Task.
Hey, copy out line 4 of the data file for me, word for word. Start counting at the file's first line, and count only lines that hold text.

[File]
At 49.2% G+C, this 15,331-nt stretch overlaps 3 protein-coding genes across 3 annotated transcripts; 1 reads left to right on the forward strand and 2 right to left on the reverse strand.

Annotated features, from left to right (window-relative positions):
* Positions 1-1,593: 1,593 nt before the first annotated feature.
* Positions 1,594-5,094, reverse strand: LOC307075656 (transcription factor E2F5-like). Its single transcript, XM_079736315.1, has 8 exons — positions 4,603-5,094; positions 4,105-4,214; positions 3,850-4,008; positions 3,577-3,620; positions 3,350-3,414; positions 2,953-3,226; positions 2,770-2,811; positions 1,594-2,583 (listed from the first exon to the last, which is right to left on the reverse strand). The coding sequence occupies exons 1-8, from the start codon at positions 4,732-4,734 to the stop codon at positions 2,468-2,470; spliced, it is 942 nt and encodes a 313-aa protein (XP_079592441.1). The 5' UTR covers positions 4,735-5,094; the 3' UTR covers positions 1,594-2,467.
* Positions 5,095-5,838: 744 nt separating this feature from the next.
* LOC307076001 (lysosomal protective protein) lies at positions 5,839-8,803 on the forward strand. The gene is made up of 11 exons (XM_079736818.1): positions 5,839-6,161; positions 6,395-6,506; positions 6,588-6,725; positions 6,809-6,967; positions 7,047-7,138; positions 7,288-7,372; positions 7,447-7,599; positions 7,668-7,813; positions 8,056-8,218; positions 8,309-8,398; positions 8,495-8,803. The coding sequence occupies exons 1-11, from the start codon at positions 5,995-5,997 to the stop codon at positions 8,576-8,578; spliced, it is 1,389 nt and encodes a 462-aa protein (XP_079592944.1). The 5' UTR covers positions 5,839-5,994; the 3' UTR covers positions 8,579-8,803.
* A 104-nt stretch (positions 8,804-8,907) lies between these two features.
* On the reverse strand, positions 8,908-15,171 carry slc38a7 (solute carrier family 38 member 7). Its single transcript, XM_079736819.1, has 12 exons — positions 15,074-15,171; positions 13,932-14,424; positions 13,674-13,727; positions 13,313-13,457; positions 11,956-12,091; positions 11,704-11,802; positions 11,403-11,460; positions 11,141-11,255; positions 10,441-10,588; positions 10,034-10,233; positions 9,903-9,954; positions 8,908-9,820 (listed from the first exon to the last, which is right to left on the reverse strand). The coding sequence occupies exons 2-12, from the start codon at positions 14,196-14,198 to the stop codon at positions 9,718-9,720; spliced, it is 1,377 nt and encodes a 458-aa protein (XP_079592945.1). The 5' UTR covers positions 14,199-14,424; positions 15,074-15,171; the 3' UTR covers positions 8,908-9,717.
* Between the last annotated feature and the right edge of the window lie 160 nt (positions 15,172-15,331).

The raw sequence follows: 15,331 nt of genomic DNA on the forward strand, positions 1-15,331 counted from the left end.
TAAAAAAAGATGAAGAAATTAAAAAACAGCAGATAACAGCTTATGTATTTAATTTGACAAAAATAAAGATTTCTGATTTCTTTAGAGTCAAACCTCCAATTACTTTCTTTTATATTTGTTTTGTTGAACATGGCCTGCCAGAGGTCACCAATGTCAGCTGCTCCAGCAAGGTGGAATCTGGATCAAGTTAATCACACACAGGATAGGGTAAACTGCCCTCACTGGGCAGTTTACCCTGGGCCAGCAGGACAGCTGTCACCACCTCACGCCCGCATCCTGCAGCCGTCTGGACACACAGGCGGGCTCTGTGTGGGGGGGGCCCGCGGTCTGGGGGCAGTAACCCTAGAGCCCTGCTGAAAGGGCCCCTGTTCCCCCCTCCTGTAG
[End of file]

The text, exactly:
* Positions 1,594-5,094, reverse strand: LOC307075656 (transcription factor E2F5-like). Its single transcript, XM_079736315.1, has 8 exons — positions 4,603-5,094; positions 4,105-4,214; positions 3,850-4,008; positions 3,577-3,620; positions 3,350-3,414; positions 2,953-3,226; positions 2,770-2,811; positions 1,594-2,583 (listed from the first exon to the last, which is right to left on the reverse strand). The coding sequence occupies exons 1-8, from the start codon at positions 4,732-4,734 to the stop codon at positions 2,468-2,470; spliced, it is 942 nt and encodes a 313-aa protein (XP_079592441.1). The 5' UTR covers positions 4,735-5,094; the 3' UTR covers positions 1,594-2,467.